Skip to main content

BIOLO 1100: J. DiGiovanni

Use the Library in Person and Virtually

We're excited to announce that the first floor of the library is now open.  Learn more about hours and access to library items here.

Want to be able to access library help from home? Contact us via email, chat, and online appointments or learn about using the library from homeWant to study with a group?  We offer virtual study rooms. 

Picking a Topic

Your professor has suggested one of four possible topics: 

  • Biotechnology
  • Evolution (including behavior topics)
  • Bud Presentation (i.e. plant structures)

This guide will focus on places you can discover more about  biotechnology, evolution and behavior, and plant structures (if needed for the bud project presentation.)

Reference and Article Sources

If your presentation is focused on a biotechnology technique, you will find the following sources helpful:

Once you've gotten some background info on your topic from Gale, take the keywords you learned and turn to other sources to get a bit more info.  Start with the following: 

Book Research

For your evolution topic, you'll also want to take a look at the catalog.   Try searching by keyword (Cambrian Explosion) and then take a look at what you see:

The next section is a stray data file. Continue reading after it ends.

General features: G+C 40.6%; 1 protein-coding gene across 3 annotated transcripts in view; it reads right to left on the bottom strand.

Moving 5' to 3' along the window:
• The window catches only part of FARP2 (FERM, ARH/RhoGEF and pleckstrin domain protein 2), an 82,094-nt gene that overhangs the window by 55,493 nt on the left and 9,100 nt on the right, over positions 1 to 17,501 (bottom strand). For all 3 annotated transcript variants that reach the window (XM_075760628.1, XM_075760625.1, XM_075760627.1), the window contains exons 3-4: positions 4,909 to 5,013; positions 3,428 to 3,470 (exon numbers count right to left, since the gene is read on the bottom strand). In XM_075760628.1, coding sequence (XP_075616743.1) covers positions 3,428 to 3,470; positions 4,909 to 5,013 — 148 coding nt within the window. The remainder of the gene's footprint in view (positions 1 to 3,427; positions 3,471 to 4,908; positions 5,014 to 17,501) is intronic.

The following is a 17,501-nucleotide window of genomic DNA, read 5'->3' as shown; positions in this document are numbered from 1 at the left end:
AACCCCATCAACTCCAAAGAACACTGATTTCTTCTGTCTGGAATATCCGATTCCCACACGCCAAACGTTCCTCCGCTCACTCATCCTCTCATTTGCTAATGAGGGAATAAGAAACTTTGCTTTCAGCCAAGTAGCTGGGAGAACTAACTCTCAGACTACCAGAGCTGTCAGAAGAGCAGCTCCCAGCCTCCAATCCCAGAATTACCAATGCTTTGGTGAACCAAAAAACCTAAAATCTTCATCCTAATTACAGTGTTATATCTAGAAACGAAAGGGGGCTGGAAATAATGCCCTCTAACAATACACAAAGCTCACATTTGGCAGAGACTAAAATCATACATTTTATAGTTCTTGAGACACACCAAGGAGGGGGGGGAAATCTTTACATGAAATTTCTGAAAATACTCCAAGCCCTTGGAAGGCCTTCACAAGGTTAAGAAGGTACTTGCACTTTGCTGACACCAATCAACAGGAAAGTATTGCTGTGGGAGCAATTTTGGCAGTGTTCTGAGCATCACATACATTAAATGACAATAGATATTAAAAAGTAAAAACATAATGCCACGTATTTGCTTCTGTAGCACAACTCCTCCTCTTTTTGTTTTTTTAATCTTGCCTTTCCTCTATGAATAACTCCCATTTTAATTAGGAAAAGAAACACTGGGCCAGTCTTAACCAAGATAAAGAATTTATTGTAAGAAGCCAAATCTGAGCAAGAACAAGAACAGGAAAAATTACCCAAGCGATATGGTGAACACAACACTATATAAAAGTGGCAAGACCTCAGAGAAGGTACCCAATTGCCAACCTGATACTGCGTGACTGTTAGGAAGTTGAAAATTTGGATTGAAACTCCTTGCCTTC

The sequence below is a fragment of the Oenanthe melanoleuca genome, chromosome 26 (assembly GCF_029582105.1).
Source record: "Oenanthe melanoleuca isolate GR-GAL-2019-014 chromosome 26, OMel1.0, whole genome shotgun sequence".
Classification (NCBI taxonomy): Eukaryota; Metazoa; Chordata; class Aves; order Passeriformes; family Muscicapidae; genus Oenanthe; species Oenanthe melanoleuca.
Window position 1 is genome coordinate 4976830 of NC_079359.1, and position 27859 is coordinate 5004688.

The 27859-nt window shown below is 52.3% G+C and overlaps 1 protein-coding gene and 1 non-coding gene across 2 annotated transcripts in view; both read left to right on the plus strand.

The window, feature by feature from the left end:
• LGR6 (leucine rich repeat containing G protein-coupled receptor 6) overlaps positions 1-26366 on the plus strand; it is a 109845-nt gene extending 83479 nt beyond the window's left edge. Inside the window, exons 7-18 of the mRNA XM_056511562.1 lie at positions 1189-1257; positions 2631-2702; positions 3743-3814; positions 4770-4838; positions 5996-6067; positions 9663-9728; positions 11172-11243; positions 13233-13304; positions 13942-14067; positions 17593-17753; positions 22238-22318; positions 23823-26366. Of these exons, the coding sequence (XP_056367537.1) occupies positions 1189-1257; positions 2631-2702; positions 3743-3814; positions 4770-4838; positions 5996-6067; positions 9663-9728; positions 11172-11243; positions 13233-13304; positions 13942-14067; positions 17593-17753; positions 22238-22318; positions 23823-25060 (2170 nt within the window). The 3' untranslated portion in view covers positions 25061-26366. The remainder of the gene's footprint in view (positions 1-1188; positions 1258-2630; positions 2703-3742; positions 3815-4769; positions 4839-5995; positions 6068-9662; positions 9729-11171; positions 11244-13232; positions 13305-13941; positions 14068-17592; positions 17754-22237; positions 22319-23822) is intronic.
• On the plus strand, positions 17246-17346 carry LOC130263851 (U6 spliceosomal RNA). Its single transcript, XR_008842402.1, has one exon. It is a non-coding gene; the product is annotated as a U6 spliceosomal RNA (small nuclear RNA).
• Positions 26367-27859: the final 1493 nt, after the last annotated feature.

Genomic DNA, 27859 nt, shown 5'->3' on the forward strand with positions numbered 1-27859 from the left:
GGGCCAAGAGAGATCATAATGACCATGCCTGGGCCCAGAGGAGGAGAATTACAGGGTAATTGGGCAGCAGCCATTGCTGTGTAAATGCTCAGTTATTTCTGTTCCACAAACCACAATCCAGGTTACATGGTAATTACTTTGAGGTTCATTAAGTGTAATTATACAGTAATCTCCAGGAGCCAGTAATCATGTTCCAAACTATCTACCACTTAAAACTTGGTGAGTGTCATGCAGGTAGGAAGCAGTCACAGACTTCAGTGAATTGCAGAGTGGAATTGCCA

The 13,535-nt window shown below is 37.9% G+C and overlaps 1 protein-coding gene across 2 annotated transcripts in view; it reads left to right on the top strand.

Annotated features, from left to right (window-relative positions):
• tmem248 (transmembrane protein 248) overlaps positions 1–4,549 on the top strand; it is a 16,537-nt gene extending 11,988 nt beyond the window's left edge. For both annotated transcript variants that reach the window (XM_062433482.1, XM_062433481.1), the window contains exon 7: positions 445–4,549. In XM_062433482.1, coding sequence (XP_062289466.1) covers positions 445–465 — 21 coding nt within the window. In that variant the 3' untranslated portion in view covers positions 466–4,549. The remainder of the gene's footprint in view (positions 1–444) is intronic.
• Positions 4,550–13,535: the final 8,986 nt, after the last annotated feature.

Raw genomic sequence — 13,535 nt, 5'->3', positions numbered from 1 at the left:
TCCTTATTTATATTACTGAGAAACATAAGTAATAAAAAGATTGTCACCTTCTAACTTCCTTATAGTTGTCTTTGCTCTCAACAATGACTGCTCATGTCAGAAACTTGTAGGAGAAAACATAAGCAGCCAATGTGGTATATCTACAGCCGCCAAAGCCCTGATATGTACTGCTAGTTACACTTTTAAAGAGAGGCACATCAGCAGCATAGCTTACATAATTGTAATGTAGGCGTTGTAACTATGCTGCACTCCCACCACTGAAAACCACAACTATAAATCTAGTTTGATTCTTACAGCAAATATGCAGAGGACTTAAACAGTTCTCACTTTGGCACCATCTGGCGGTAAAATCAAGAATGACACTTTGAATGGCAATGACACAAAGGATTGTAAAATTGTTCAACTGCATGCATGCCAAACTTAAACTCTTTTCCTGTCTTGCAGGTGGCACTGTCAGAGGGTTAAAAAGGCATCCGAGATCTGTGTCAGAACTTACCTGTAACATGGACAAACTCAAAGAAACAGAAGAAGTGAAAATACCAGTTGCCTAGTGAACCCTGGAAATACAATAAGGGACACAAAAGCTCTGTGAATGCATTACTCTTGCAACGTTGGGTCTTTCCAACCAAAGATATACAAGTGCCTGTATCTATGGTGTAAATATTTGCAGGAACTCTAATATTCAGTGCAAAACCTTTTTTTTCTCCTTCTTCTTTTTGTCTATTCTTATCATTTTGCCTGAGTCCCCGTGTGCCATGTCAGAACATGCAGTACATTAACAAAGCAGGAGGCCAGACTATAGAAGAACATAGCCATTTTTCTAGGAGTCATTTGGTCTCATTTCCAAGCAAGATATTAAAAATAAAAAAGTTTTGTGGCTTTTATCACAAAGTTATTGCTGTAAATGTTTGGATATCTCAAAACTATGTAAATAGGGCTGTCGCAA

Click on a title that looks like a good fit to discover more about the book and scroll down.  Check for a description, summary, or table of contents that will tell you more about what you need to read: 

 

 

Two important things to note: 

  • We have several online books.  You might want to use a chapter of one for more information. (Note that you can also limit to online books on the right of the screen.)
  • The library will scan a chapter of a print book for you and send you an email with the content.  Learn more here. 

 

Evaluate Websites and Sources

While you're doing Google searches to either narrow your topic or in order to dig up more information on certain subject, you want to be careful to decide if the information you find is trustworthy.

When it comes to science, nearly everyone has opinions: should we be labeling genetically modified food for consumer's awareness? What will fracking do for our economy or our groundwater supply? Your job is to evaluate the information you can find through Google and Bing to find the good websites--those written by authors you can trust, with good and up-to-date information.

Authorship: Who created this website? What is their background on the topic? Are they trustworthy?

Bias: Why was the website created? What point of view does the author have? Does that limit the facts they present or how the facts are presented?

Date: try to find information that is less than ten years old.

Questions? Check out the COD Library's guide to evaluating information.

Cite

Google Scholar can create citations for articles.  Click the quotation marks below the article information after doing a search. 

Need some help putting together citations?  Check out the helpful links below: 

Want software to create citations for you? Check out the database below:

  • URL: https://library.cod.edu/biology1100/jdigiovanni
  • Last Updated: Jun 22, 2021 8:01 AM
  • Print Page